MLBits: Yelich's Success Makes Me Puke, Braves-Phillies Angst, The Union Hires Some Nerds, More

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MLBits: Yelich’s Success Makes Me Puke, Braves-Phillies Angst, The Union Hires Some Nerds, More

Chicago Cubs

The Chicago Cubs lost two out of three to open the season – despite scoring 28 runs – but at least they did it against an AL West team. We’re all obviously ticked off by the poor start to the season – a season that was supposed to be defined by urgency – but I can imagine it being worse.

The Braves, for example, are planning on contending in a loaded NL East division this year, but started the season out with three straight losses to the division-rival Phillies. And the Cardinals lost three of four to the Brewers to open things up. That all probably hurts a little more.

  • Of course, as Cubs fans, those three Brewers wins are almost just as bad – at least, in terms of annoying me. The Cardinals might forever be the Cubs’ true rivals, but the Brewers stole the division last year in a tie-breaking game at Wrigley Field, and Christian Yelich beat out Javy Baez for MVP. And what happens this season? The Brewers get all the fun out of the gate. Lorenzo Cain robbed a home run to win a game, Christian Yelich hit a two-run, walk-off double, and they’ve already beaten the Cardinals three times.
  • And even when Javy Baez starts the year out on fire, hitting two homers and otherwise looking locked in, Christian Yelich smacks four homers through his team’s first four games – a feat matched only by Willie Mays, Mark McGwire, Nelson Cruz, Chris Davis and Trevor Story.
  • Vomit:

  • As FullCountTommy pointed out on Twitter, Yelich has a 49.2% home run to fly ball ratio over his last 308 plate appearances. The record for a player with a minimum of 300 PAs in a single season? Ryan Howard in 2006 and it wasn’t even particularly close (39.5%). Seriously. I’m going to need a puke bag.

  • Go away, Christian.
(Photo by Stacy Revere/Getty Images)
  • The Braves might not have been taking their beating at the hands of the Phillies well, because reliever Shane Carle was ejected for throwing at Rhys Hoskins right after Bryce Harper launched a home run. It’s not entirely clear if it was on purpose, but it sure sounds like some people think it was. The NL East is going to be an absolute battleground this year. That should be fun to watch.
  • Here’s that mammoth homer if you missed it:

  • Through his first 13 plate appearances, Harper has two homers, a double, and four walks. Good for him.
  • Rockies first baseman – and former Cub – Daniel Murphy is heading to the Injured List with a fractured index finger. There is not yet a timetable for the return: “I think I’ve got a fracture in it, so if I’m not mistaken, I’m supposed to go see a hand specialist on Monday,” said Murphy, who joined the team in December on a two-year, $24 million contract. “It was sore. I was able to finish the game and take some at-bats. I came in today, got an X-ray of it, and it ended up being, from what I understand, what we were hoping it wasn’t.”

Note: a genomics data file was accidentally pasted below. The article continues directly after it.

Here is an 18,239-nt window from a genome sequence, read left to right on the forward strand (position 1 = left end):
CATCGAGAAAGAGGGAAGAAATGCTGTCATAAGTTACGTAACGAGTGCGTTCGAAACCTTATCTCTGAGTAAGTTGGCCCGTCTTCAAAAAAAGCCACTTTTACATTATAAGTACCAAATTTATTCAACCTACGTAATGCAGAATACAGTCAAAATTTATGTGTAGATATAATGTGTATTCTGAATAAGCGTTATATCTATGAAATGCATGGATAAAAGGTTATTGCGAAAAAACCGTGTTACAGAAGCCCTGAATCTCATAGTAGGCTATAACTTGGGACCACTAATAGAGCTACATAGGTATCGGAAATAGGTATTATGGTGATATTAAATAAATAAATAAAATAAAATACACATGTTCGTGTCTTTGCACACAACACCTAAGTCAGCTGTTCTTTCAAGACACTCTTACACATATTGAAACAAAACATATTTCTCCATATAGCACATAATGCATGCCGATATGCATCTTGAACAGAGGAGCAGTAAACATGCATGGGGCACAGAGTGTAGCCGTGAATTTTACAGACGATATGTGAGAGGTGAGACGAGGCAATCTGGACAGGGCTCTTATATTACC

• If you missed it, the Red Sox handed out another big extension recently, signing shortstop Xander Bogaerts to the TENTH deal of $100M or more in the last six weeks. We discussed it here. According to Jeff Passan, in the five months since the beginning of free agency, teams have committed roughly $4 billion – with a “B” – to players in future salaries. Also according to Passan, that’s a new record. HOWEVA, that doesn’t actually mean baseball is fixed and free agency is no longer a problem. Passan runs through a series of very important caveats, including a not on the high concentration of dollars at the top: “more than half the money spent this winter went to 10 players.” It’s a good read that helps clear up some of the existing confusion these massive extensions have brought – the sort of confusion MLB teams do not hate at all.
  • This sounds like a really great idea:

  • There’s no doubt – and it’s no surprise – that teams have had the upper hand in this respect, because unlike player agencies, a large portion of their job is to evaluate players more effectively than anyone else in the world. If the MLBPA can get some of those minds on their side, players may stand a better chance defending themselves.
  • Back on February 25th, new Reds pitcher Alex Wood, who came over in a trade with the Dodgers, experienced some back stiffness and was forced to start the season on the IL because of it. Originally, the target return date was mid-April, and although there haven’t actually been any setbacks Reds Manager Dave Bell is now calling that timeline “a little aggressive.” By all accounts, Wood is progressing, but is simply going to need time to build up arm strength like every pitcher does during Spring Training – not unlike the issues for Craig Kimbrel and Dallas Keuchel.
  • I don’t know if there’s anything more embarrassing in baseball than getting thrown out at first base from right field. I know it’s not always within a player’s control, but it just always looks so bad (and hilarious):

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Author: Michael Cerami

Michael Cerami covers the Chicago Cubs, Bears, and Bulls at Bleacher Nation. You can find him on Twitter @Michael_Cerami